- The new owner can’t tax the car without the logbook or vehicle tax reminder letter (but check this shortcut to taxing a car without a v5 logbook)
Go here to apply for a vehicle registration certificate V62 service (Cost, £25)
Sold car informing DVLA
The vehicle registration document must be updated when selling your car.
Declaration of private sale
It’s quick and straightforward – complete Section 2 (new style logbook) of the V5C registration document. It is mandatory to provide the name, address of the new keeper and postcode (UK resident), and the date of sale.
Copy the owner’s details again in Section 6 and record their name and address for your reference.
Avoiding a common mistake
The new owner keeps green Section 6. They can tax the car with this vital tear off section.
The remainder of the document is sent to DVLA, Swansea, SA99 IBA
It’s preferred to handle DVLA notification online. It’s quick and straightforward, provided you have the logbook to hand and the buyers details.
Declaring sale or transfer to a trader
The motor dealer needs the logbook so they can go on and sell the car. To notify DVLA of sale to a motor trader, complete the yellow Section 4 with the motor traders business name, trading address, VAT registration number, and sale or transfer date.
The trader keeps the rest of the logbook and the existing keeper posts Section 4 to DVLA, Swansea, SA99 1BA.
Remember, you (not the car dealer) send Section 4 by post to the DVLA.
Cancelling vehicle tax and getting a refund
The buyer will need a valid insurance policy and road tax before driving away in their new car.
If you notified DVLA online, you’d automatically get a refund for any road fund license due. The direct debit mandate is automatically cancelled with notification sent to the registered email address.
Refunds include all full months of Vehicle Excise Duty (VED). DVLA will send a cheque to the name and address on the logbook, usually within a week.
Accessing DVLA for vehicle information
A CarVeto report provides all DVLA vehicle check details instantly.
You need the vehicle number plate to access the available online content. DVLA search service for all vehicle registrations:
- Basic vehicle details, including the make, model and variant, fuel type, engine size, date of registration, year of manufacturer, Euro stat, export status, and last V5C logbook issue, are also available.
- MOT status and current vehicle excise duty (including rates)
- MOT history with the pass, fail and advisory notes
- Safety recalls
Understanding MOT advisory notes (buying/selling)
MOT advisory notes let buyers know what a vehicle is likely to fail from in its proceeding MOT test. Any number of serious advisory notes may put off potential buyers. Items like a worn driveshaft or leaky steering rack can efficiently inhibit a sale.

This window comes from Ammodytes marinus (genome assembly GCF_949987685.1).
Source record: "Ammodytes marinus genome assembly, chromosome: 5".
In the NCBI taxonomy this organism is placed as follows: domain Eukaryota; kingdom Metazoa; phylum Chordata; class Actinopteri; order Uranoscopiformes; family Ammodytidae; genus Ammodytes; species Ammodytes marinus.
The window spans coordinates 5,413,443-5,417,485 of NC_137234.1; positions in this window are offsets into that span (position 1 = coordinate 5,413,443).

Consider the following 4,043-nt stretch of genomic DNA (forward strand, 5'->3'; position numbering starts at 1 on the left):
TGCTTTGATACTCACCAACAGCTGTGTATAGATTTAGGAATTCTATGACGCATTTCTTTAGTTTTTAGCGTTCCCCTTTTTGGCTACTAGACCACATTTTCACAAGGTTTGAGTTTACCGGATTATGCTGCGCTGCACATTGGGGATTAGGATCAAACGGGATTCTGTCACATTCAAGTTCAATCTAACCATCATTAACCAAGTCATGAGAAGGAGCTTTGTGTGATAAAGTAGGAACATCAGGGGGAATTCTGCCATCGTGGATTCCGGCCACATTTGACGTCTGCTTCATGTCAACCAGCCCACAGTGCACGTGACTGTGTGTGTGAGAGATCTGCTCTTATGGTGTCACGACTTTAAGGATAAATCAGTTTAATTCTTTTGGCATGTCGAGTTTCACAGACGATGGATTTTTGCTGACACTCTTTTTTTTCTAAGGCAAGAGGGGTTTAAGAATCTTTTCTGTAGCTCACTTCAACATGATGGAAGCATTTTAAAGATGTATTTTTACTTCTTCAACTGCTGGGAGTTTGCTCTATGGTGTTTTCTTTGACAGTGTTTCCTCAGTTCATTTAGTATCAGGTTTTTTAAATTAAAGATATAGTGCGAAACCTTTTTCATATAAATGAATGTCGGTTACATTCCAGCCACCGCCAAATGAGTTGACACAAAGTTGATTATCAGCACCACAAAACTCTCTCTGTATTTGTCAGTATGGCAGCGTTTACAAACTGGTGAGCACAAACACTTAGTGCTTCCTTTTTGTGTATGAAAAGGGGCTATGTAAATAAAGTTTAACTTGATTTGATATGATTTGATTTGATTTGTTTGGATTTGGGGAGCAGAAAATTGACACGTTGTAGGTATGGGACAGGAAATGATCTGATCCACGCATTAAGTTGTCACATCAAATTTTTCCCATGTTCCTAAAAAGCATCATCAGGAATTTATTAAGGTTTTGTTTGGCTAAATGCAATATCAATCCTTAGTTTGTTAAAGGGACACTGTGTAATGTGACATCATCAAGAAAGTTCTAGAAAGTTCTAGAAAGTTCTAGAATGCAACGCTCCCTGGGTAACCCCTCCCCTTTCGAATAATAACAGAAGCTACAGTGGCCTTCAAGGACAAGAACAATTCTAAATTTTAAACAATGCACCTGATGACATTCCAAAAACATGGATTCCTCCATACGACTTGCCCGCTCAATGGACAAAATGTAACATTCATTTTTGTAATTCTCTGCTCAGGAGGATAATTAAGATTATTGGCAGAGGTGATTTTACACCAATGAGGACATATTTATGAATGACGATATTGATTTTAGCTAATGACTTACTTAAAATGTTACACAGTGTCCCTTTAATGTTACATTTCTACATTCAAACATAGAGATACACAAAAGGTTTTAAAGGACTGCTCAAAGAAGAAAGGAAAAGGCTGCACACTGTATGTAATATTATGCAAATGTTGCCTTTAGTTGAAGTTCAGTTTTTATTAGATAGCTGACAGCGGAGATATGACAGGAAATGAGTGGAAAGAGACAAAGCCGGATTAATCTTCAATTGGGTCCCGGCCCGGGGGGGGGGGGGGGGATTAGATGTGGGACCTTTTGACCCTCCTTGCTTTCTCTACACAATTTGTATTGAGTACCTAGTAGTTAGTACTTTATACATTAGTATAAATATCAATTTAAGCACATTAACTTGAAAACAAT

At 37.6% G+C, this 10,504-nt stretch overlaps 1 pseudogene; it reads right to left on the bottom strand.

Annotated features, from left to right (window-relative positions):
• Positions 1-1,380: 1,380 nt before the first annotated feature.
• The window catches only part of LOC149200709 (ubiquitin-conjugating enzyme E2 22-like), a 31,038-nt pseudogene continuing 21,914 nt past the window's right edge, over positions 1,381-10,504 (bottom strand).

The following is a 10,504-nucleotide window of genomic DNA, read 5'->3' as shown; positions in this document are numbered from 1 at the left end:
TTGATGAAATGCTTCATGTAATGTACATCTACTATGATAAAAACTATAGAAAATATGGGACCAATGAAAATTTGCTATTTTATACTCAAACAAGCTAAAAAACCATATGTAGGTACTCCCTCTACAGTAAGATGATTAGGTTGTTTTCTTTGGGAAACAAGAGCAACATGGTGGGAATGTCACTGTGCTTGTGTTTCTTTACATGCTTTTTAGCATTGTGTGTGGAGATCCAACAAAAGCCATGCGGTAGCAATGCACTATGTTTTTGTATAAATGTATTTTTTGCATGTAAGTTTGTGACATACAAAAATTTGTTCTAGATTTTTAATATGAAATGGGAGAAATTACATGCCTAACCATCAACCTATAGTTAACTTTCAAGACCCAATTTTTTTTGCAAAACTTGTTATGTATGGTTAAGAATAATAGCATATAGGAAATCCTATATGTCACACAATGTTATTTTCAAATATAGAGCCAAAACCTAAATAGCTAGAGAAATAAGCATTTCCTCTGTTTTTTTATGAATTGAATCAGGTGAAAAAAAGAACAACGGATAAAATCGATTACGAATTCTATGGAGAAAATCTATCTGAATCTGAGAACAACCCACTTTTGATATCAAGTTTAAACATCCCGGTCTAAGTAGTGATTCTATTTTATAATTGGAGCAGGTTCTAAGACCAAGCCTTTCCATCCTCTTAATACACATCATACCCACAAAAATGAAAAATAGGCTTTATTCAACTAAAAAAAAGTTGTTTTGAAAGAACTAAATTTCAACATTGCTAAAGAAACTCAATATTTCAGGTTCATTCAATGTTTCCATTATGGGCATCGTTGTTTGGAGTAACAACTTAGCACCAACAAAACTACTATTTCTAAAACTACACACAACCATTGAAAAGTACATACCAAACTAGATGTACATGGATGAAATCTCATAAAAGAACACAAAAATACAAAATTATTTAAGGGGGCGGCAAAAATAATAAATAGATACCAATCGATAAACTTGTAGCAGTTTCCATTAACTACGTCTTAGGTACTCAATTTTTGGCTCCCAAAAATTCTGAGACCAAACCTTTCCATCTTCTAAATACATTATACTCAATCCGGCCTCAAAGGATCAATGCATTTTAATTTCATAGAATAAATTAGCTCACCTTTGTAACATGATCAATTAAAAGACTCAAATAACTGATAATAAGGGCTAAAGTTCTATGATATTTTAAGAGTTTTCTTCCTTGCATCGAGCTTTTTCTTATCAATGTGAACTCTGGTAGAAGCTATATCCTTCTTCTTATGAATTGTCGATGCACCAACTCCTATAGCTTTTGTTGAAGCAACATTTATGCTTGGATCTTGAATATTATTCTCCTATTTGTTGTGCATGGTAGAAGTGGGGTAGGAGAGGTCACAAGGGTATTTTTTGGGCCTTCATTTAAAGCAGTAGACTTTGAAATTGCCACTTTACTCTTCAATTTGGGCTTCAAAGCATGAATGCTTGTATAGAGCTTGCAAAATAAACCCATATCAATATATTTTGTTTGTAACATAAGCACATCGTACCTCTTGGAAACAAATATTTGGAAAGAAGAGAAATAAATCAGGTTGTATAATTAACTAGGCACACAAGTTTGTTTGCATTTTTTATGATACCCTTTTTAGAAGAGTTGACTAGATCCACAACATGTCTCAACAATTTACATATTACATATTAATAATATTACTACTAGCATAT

Tyres, exhaust and brakes are less likely to prevent a car sale, although such items are often more expensive to repair and replace.
Looking for car owner data such as a name or address
DVLA offers personal ownership details in line with data protection compliance. You must have a legitimate reason for wanting an owners name or address. See DVLA V888 for more details.
Although a CarVeto cannot help find a car owner by registration number plate, it does provide the local DVLA office where the car was registered (i.e city/region).
Contact DVLA to say you’ve sold your car
Fill out the correct section of your V5C logbook. Private sellers complete Sections 2 and 6. Sale or transfer to a motor trader (often part exchange), and you need Section 4.
The registered keeper of the vehicle sends the relevant Section to DVLA, Swansea, SA99 1BD
After notifying DVLA of your car sale, expect an acknowledgement letter in less than four weeks.
DVLA Sold car and how to keep your private car reg number
Personalised number plates carry sentimental and monetary value. To keep a private plate, visit DVLA and follow their instructions.
As a general rule, when a private plate is removed from the car you sell, it is replaced with its original number.
It’s quick and straightforward to tell DVLA online or by post using the V317.
Assigning a plate to a new car is easy once you have the reference number provided after notification of transfer.
You can buy a personalised plate directly from DVLA or a private plate dealer.
I haven’t sold my car yet.
You can look at a private sale or use a car buying website.
Typically, private selling is time-consuming and tricky to manage. Because it can take so long to sell up, car selling websites are enjoying a boom with UK drivers.